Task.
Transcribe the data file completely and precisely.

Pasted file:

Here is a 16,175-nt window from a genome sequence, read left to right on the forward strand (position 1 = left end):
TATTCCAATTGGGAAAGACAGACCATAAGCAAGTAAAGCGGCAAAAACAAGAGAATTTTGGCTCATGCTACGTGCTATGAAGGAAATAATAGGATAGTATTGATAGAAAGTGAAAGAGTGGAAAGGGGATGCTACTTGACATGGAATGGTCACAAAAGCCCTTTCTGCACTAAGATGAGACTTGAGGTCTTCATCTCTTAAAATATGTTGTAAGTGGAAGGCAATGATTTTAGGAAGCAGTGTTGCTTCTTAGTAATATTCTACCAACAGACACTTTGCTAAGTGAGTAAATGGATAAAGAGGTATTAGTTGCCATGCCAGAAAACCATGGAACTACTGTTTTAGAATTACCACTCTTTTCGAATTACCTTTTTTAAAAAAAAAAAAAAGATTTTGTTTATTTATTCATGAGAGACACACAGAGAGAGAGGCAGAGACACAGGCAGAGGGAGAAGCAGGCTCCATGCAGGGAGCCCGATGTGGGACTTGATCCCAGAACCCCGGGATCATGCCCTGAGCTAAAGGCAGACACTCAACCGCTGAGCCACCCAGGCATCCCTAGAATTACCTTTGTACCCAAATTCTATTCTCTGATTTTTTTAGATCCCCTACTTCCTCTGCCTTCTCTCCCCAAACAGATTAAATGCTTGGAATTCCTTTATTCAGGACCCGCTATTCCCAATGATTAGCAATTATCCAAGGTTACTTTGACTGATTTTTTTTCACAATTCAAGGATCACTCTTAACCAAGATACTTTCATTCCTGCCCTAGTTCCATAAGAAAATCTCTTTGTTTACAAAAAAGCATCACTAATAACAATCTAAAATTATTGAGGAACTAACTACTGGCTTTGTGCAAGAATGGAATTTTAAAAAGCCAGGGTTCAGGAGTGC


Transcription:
Here is a 16,175-nt window from a genome sequence, read left to right on the forward strand (position 1 = left end):
TATTCCAATTGGGAAAGACAGACCATAAGCAAGTAAAGCGGCAAAAACAAGAGAATTTTGGCTCATGCTACGTGCTATGAAGGAAATAATAGGATAGTATTGATAGAAAGTGAAAGAGTGGAAAGGGGATGCTACTTGACATGGAATGGTCACAAAAGCCCTTTCTGCACTAAGATGAGACTTGAGGTCTTCATCTCTTAAAATATGTTGTAAGTGGAAGGCAATGATTTTAGGAAGCAGTGTTGCTTCTTAGTAATATTCTACCAACAGACACTTTGCTAAGTGAGTAAATGGATAAAGAGGTATTAGTTGCCATGCCAGAAAACCATGGAACTACTGTTTTAGAATTACCACTCTTTTCGAATTACCTTTTTTAAAAAAAAAAAAAAGATTTTGTTTATTTATTCATGAGAGACACACAGAGAGAGAGGCAGAGACACAGGCAGAGGGAGAAGCAGGCTCCATGCAGGGAGCCCGATGTGGGACTTGATCCCAGAACCCCGGGATCATGCCCTGAGCTAAAGGCAGACACTCAACCGCTGAGCCACCCAGGCATCCCTAGAATTACCTTTGTACCCAAATTCTATTCTCTGATTTTTTTAGATCCCCTACTTCCTCTGCCTTCTCTCCCCAAACAGATTAAATGCTTGGAATTCCTTTATTCAGGACCCGCTATTCCCAATGATTAGCAATTATCCAAGGTTACTTTGACTGATTTTTTTTCACAATTCAAGGATCACTCTTAACCAAGATACTTTCATTCCTGCCCTAGTTCCATAAGAAAATCTCTTTGTTTACAAAAAAGCATCACTAATAACAATCTAAAATTATTGAGGAACTAACTACTGGCTTTGTGCAAGAATGGAATTTTAAAAAGCCAGGGTTCAGGAGTGC